This was a day of rest and reflection for the Washington Bullets, who could finally take the time to look back on the first quarter of this year's NBA schedule and marvel at how much they're improved since the season's early games.

From a floundering club hindered by injures, an unhappy superstar and a porous defense, the Bullets have been transformed into what coach Dick Motta says "is one of the league's three or four best clubs. We are in that elite class now like I thought we would be.

If Motta wasn't a believer in this team before, he became one during the last weekend when the Bullets won three games in three nights in three cities. And none of their opponents was able to score more than 100 points, a rarity in this run-and-gun profession.

The Bullet's five-game winning streak, part of an impressive stretch of nine victories in their last 10 games, has moved them into first place in the Central Divison, which has become the most competitive in the NBA. Four of those victories have been on the road where the club was having most of its early season difficulties.

Washington's 13-7 record is fourth best in the league, ranking behind only Portland, Philadelphia and Denver. But only Portland and Philadelphia have lost fewer games.

If to such a miserable start, their current heroics wouldn't be quite so dramatic. The Bullets were expected to be this good if offseason acquisition Bob Dandridge blended in. He had. But that still didn't prevent the club from stumbling out of the blocks like a drunken sprinter.

Now those early blowouts at New York, Indiana and Kansas City have become blurred memories in the wake of what the Bullets have done lately, starting with a victory over Seattle Nov. 15.

"I made myself be patient with this team because I was convinced we'd come around," said Motta, who will be coaching against is old club, the Chicago Bulls. Tuesday night at 8:30 (EST) in Chicago arena. "We've always had the tools; it was just a matter of knowing how to use them."

The turnabout can be credited to a number of reasons, all about equally important.

The most obvious are the emergence of Dandridge, the improved play of Elvin Hayes and the decision to start Kevin Grevey at guard. But Motta's emphasis on the running game, Phil Chenier's improved health, productive reserves and a more solid defense also have been key contributions.

Hayes has changed from an unhappy player who figured he was going to be traded to a relaxed, contented person who say he's never enjoyed basketball more.

The idea of trading him, which the club was considering more seriously than at any other point in his six years in Washington, has been discarded. And Hayes wants to stay, because he now can see how hthe Bullet's roster shuffling the last two seasons is making his basketball life much easier.

Hayes no longer is forcing shots or shouldering all the scoring burden. He has accepted Dandridge as an equal and he is able to concentrate on rebounding and defense while others take up the offensive slack.

As a result, the Bullets have become what seemed impossible a year ago - a balanced scorinbg team that burns any opponent who still thinks only Hayes and Chenier will produce the bulk of the points.

During the last 10 games, for example, six players have averaged in double figures: Hayes (19.6). Dandridge (18.1), Mitch Kupchak (17.1). Grevey (16.4), Chenier (15.1), and Tom Henderson (11.5). In this stretch each has averaged at least 10 shots a game, ranging from Hayes' 17 to Henderson's 10, and all except Henderson and Grevey have led the club in scoring in at least one contest.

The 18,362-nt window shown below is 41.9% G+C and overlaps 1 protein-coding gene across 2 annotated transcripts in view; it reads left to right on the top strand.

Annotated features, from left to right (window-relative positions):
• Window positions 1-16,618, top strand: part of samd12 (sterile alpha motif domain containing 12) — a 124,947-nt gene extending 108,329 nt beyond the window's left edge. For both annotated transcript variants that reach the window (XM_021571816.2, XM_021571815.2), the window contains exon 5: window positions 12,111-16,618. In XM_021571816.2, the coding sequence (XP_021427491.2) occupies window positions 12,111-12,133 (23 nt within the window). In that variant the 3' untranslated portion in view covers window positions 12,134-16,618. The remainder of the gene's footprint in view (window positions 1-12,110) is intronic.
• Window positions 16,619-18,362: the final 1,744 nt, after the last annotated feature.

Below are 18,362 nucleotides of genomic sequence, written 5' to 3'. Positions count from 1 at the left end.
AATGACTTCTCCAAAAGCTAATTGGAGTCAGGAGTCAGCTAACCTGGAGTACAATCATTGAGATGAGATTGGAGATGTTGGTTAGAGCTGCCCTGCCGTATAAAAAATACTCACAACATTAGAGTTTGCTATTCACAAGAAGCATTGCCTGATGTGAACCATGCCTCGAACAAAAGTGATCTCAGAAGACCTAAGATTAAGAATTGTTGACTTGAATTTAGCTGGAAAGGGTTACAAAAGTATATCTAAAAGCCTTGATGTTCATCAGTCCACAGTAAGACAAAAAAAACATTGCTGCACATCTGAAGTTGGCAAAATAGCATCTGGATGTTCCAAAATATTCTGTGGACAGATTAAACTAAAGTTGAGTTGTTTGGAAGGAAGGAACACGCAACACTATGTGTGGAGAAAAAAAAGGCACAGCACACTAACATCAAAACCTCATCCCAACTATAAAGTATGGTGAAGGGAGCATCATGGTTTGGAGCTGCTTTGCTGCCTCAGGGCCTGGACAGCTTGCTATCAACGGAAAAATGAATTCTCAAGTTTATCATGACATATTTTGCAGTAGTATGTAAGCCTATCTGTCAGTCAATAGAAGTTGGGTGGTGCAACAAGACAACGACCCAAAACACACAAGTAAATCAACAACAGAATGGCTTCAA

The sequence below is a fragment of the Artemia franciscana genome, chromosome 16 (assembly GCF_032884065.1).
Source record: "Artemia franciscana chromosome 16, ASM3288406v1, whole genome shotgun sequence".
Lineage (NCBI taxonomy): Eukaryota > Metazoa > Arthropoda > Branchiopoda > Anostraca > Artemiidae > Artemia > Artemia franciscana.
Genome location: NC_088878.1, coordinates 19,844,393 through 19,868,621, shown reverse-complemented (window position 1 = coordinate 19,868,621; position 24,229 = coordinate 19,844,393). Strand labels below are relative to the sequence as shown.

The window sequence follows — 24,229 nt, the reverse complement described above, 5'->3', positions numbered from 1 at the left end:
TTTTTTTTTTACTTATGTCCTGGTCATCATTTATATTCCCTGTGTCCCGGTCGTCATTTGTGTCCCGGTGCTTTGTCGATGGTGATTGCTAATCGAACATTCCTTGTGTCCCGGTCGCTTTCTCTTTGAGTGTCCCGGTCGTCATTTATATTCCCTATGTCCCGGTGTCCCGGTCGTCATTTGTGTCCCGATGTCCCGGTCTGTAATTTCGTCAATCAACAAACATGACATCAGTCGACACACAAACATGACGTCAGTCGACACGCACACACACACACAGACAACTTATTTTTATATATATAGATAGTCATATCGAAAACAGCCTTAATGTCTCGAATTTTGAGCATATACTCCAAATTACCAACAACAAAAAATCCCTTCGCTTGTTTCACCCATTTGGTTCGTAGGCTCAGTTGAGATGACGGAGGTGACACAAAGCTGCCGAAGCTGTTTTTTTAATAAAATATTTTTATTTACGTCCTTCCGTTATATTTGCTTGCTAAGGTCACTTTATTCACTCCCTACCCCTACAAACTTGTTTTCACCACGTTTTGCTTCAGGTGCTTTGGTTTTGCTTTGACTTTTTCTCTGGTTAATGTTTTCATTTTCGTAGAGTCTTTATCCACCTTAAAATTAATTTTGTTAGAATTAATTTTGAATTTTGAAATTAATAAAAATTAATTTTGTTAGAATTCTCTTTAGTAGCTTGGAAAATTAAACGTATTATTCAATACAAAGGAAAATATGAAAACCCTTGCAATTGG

"I'm not getting double-teamed anymore," said Hayes. "If I do, then others are scoring. Bobby and I are working so well together that I have freedom of movement I've never had before.

"My role is well defined now. I rebound, clog the middle on defense and work with with Dandridge. There is no confusion. And it's hard to stop our balanced scoring."

Once Hayes was straightened out, Motta was able to take care of the other major early season problems: backcourt defense, Benching Larry Wright and replacing him with Grevey was a difficult decision, because Motta didn't want to kill Wright's impish spirit. But he was convinced the change was the only way to cut down on opponents' point production and allow Henderson to cover ball-handling guards, which he prefers to do.

"I know people expected me to put in Phil and not Kevin," said Motta. "But Kevin was playing better and I had a good feeling about him. And now he's improving every game."

Grevey, who had never played guard before this season, had taken to his new position so well that Chenier, who is feeling more comfortable in the share-the-ball offense and is shooting like Chenier of old, can't regain his starting spot.

The two guards, who alternate by quarters, are averaging a combined 35.5 points during the last 10 games and are getting off 27 shots a contest. They have been a significant one-two punch, with Grevey usually having hot first periods and Vhehier picking up for him coming off the bench.

Chenier's production as a reserve, coupled with Kupchak's average of 17 points and eight rebounds during the winning streak, really gives Motta seven starters, really gives Motta plays center, his helter-skelter style is a nice contrast to that of starter Wes Unseld, who isn't scoring much but has become a third guard with his passing from the top of the key.

Motta is not hesitant about using 10 men every game, which is allowing him to keep his starters fresh and his running game more active. And it also is keeping the bulk of the team happy.

"This season is so long, you know this is going to end," said Motta. "We'll go through down periods too. But what's important now is that we know how good we can be. We weren't sure before. In the long run, that's going to make us a much touger team to deal with, both home and away."